In addition to modern facilities, Chesser said other organizations are recognizing McCoy’s customer-friendly attitude and support capabilities and are choosing to come here to train. This reputation is spreading throughout the Army.

Chesser offered two examples of customer service bringing distant reserve-component units to train at Fort McCoy. He spoke about the 101st Field Artillery Battalion of the Massachusetts Army National Guard and the 20th Combat Aviation Brigade of the Missouri Army National Guard. Both units conducted ECT Training at Fort McCoy in May and June 2008.

These units voluntarily chose to train at Fort McCoy, even though they have active-Army installations nearby that could have supported their training, Chesser said.

"IMCOM is thrilled with our business operations. USARC is thrilled with our support to the major exercises they conduct on the installation. These exercises continue to grow in size and number. Applying the philosophy of 'If you build it they will come,' we've built it, and they keep coming. If they didn't like it here, they wouldn't return. And we've earned the respect and admiration of First Army in the last 10 months ..."

Col. David E. Chesser,
Garrison Commander

"Prior to their departure from the installation both unit commanders stopped by to see me. They both informed me that it was difficult to get on their neighboring active-Army installations for training and when they did they were treated like second-class citizens. They told me they were treated with utmost respect here at McCoy and spoke about how the installation staff went out of their way to ensure their training was successful."

"Keep on doing it," Chesser said. "That’s what wins units over and keeps them coming here. So long as units come here to train, Fort McCoy will remain relevant."

Chesser said he appreciates the outstanding work ethic of the work force, which combined with the installation’s customer focus, has earned McCoy the respect of its higher headquarters, which include the Installation Management Command (IMCOM), USARC and First Army.

"IMCOM is thrilled with our business operations," Chesser said. "USARC is thrilled with our support to the major exercises they conduct on the installation. These exercises continue to grow in size and number. Applying the philosophy of ‘If you build it they will come,’ we’ve built it, and they keep coming. If they didn’t like it here, they wouldn’t return. And we’ve earned the respect and admiration of First Army in the last 10 months. The superlative efforts of the Mobilization Augmentation Detachment under the capable leadership of Colonel Bas Oskam and Command Sergeant Major Jeff Uhlig ensured the successful mobilization and demobilization of more than 14,000 troops in 2008. First Army has a renewed confidence in Fort McCoy," he said.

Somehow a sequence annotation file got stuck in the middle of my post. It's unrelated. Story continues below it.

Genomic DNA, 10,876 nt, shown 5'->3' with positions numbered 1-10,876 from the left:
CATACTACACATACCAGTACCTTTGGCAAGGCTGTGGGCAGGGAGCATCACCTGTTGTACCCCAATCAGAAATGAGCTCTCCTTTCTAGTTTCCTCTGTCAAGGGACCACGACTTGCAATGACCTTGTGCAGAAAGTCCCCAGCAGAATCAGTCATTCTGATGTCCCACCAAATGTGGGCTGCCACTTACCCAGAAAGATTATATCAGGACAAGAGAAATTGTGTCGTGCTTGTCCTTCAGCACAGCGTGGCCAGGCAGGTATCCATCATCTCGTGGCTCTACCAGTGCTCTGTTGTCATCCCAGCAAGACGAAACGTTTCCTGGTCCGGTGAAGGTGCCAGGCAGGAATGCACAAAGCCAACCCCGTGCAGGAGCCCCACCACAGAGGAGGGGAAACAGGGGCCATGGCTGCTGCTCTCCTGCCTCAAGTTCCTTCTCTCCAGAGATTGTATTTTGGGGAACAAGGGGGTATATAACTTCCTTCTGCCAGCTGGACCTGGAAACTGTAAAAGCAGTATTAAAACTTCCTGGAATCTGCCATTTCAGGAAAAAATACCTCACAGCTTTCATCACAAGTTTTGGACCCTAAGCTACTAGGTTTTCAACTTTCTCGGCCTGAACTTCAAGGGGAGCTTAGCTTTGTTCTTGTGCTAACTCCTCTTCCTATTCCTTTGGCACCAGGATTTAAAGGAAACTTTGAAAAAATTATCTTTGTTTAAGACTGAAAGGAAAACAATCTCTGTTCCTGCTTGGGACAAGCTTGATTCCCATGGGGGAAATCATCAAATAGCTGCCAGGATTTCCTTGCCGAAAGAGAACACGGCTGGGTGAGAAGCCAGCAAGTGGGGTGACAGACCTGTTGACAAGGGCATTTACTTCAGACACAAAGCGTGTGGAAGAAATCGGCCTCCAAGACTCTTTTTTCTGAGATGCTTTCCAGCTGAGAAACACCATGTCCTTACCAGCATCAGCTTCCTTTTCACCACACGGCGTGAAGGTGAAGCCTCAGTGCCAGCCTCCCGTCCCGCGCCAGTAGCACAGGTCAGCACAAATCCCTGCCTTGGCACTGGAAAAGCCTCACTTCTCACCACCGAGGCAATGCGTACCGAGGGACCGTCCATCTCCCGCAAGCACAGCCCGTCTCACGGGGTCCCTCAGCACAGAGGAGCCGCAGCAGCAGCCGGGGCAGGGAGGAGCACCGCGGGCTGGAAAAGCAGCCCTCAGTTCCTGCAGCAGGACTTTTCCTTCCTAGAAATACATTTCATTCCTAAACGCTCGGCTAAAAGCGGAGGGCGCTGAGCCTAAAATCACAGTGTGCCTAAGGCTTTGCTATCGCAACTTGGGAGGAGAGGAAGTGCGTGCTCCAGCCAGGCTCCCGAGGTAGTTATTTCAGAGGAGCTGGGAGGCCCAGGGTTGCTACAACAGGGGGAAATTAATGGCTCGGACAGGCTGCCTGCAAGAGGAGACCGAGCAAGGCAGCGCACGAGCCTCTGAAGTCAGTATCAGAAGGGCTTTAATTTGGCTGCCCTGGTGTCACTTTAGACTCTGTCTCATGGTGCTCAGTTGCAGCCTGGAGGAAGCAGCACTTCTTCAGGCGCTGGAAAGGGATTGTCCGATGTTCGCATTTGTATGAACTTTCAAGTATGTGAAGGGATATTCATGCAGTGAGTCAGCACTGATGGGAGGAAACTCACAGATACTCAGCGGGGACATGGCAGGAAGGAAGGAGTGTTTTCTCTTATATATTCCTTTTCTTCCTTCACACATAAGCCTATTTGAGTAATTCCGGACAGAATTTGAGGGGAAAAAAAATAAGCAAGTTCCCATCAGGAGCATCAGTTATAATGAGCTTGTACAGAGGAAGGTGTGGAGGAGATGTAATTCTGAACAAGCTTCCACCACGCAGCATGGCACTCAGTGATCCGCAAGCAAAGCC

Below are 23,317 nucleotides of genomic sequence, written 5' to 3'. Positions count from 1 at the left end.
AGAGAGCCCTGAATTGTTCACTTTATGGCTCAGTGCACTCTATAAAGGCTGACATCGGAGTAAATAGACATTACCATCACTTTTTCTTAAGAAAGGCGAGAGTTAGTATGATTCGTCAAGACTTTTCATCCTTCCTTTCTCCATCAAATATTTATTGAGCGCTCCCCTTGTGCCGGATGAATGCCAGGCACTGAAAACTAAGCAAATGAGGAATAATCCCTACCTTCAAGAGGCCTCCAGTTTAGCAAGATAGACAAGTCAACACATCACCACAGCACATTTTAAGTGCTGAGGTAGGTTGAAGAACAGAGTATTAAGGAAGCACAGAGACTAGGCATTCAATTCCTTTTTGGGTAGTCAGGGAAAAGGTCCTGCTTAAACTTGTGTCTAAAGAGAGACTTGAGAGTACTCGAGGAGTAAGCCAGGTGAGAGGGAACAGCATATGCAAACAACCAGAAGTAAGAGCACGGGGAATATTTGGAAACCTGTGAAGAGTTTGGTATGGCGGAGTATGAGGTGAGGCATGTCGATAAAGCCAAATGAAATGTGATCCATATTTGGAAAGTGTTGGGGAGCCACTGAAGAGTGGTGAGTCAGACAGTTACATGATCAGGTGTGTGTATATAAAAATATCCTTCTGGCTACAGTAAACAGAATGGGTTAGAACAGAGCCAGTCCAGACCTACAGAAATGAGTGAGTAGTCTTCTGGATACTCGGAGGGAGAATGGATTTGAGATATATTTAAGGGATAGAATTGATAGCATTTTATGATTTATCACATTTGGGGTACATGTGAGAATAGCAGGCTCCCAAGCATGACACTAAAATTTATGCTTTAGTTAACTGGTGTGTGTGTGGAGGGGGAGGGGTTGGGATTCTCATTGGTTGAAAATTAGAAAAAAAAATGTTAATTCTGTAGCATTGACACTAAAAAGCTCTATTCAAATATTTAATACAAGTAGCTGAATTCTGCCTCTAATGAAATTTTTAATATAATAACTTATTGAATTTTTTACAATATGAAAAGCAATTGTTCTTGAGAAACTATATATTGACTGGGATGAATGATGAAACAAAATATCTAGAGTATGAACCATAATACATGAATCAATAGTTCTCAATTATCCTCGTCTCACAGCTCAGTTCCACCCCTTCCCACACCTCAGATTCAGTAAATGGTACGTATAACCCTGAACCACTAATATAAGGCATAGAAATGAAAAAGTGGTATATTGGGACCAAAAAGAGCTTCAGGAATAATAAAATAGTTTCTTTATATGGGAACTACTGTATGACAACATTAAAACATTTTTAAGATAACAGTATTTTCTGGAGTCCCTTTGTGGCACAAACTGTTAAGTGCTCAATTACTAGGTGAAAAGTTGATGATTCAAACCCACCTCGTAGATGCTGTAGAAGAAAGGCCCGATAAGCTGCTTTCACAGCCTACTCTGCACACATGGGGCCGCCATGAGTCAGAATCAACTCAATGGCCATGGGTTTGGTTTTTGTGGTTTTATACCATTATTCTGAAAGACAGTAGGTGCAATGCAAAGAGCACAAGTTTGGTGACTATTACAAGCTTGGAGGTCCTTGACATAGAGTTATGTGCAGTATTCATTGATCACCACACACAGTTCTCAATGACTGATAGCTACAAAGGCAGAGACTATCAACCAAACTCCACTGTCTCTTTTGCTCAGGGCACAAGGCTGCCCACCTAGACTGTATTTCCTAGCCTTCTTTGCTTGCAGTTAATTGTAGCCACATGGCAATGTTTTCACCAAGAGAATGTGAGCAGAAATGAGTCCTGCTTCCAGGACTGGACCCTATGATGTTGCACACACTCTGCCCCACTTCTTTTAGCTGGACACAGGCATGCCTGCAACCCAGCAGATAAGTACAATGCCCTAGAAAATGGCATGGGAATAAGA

2009 – The Road Ahead

Fort McCoy has the capability to sustain an increase in the number of troops that train here annually, he said. Many of the exercises that were conducted at Fort McCoy in 2008 will return in 2009, and most of the exercises will grow in terms of the number of Soldiers participating in the training. The Patriot Warrior exercise that was scheduled to move to Fort Hunter Liggett this year will instead return to Fort McCoy. McCoy officials also just learned that the size of the exercise, scheduled for August, has grown from 4,000 to more than 6,000 Soldiers.

Additional exercises scheduled to be conducted this year include; Platinum Wrench, Global Medic, Red Dragon, USARC Best Warrior Competition, CSTC Proof of Principal, and Global Patriot.

In 2009, the Mobilization Training Center mission is expected to remain at about the same level as in 2008. McCoy presently is programmed to support the mobilization or demobilization of about 245 units consisting of 14,000 troops.

McCoy’s building boom also includes nonappropriated funding as well. A new $4.8 million Child Development Center (CDC) currently is under construction. Later this year a $7 million Child Youth Services facility will be constructed adjacent to the CDC. Several projects recently were completed at the Pine View Recreation Area to improve the campground and prepare for an expansion. The projects included upgrades to electrical, telephone and cable services. The plan is to construct 15 new cabins in 2010. Additionally, the installation’s plan to execute a Public-Private Venture to construct a 100-room lodge, self-storage facility and an outdoor Family Activity Center in the vicinity of the Pine View Recreation Area is moving forward.

Chesser closed out the presentation saying the future of Fort McCoy is bright as evidenced by three additional factors. First, Fort McCoy has $139 million in identified construction projects on the Fiscal Year 2010-2014 Future Year Defense Plan. These are major Military Construction projects on the Chief of the Army Reserve’s priority list for congressional funding. The list represents tremendous growth and improvement on the installation and includes projects such as a Combined Arms Collective Training Area, an expansion of the NCO Academy, a mail and freight processing center, a Central Issue Facility, a public works complex, a Directorate of Information Management complex, and range upgrades to name just a few. Second, the garrison faces no new congressionally mandated (A-76) Competitive Sourcing Studies (commonly known as public-private competitions). And third, no new Base Realignment and Closure impacts are expected for the foreseeable future.